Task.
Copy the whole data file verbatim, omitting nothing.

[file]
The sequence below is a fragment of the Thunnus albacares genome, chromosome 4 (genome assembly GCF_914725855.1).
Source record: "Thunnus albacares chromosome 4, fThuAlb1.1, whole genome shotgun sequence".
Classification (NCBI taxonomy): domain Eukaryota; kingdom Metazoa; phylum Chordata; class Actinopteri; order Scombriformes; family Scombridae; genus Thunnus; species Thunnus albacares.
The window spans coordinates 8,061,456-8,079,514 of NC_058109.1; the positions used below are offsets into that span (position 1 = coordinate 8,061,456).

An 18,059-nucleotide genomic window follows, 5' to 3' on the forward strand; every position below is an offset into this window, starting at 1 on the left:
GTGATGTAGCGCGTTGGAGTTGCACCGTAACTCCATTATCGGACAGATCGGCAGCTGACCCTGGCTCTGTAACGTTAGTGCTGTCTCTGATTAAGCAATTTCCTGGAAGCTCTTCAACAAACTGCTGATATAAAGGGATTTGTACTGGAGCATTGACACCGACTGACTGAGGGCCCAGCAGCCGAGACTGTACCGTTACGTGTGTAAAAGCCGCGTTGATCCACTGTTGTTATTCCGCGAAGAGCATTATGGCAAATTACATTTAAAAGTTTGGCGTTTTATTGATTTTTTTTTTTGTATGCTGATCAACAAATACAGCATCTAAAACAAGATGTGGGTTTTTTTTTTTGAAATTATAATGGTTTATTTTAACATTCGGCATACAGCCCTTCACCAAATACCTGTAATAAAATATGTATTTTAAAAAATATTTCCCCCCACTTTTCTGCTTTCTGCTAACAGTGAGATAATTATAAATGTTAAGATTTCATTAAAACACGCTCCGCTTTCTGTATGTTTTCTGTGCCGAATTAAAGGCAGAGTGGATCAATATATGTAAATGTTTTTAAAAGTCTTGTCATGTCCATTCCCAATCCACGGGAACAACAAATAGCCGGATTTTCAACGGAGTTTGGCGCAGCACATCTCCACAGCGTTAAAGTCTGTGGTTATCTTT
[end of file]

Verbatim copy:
The sequence below is a fragment of the Thunnus albacares genome, chromosome 4 (genome assembly GCF_914725855.1).
Source record: "Thunnus albacares chromosome 4, fThuAlb1.1, whole genome shotgun sequence".
Classification (NCBI taxonomy): domain Eukaryota; kingdom Metazoa; phylum Chordata; class Actinopteri; order Scombriformes; family Scombridae; genus Thunnus; species Thunnus albacares.
The window spans coordinates 8,061,456-8,079,514 of NC_058109.1; the positions used below are offsets into that span (position 1 = coordinate 8,061,456).

An 18,059-nucleotide genomic window follows, 5' to 3' on the forward strand; every position below is an offset into this window, starting at 1 on the left:
GTGATGTAGCGCGTTGGAGTTGCACCGTAACTCCATTATCGGACAGATCGGCAGCTGACCCTGGCTCTGTAACGTTAGTGCTGTCTCTGATTAAGCAATTTCCTGGAAGCTCTTCAACAAACTGCTGATATAAAGGGATTTGTACTGGAGCATTGACACCGACTGACTGAGGGCCCAGCAGCCGAGACTGTACCGTTACGTGTGTAAAAGCCGCGTTGATCCACTGTTGTTATTCCGCGAAGAGCATTATGGCAAATTACATTTAAAAGTTTGGCGTTTTATTGATTTTTTTTTTTGTATGCTGATCAACAAATACAGCATCTAAAACAAGATGTGGGTTTTTTTTTTTGAAATTATAATGGTTTATTTTAACATTCGGCATACAGCCCTTCACCAAATACCTGTAATAAAATATGTATTTTAAAAAATATTTCCCCCCACTTTTCTGCTTTCTGCTAACAGTGAGATAATTATAAATGTTAAGATTTCATTAAAACACGCTCCGCTTTCTGTATGTTTTCTGTGCCGAATTAAAGGCAGAGTGGATCAATATATGTAAATGTTTTTAAAAGTCTTGTCATGTCCATTCCCAATCCACGGGAACAACAAATAGCCGGATTTTCAACGGAGTTTGGCGCAGCACATCTCCACAGCGTTAAAGTCTGTGGTTATCTTT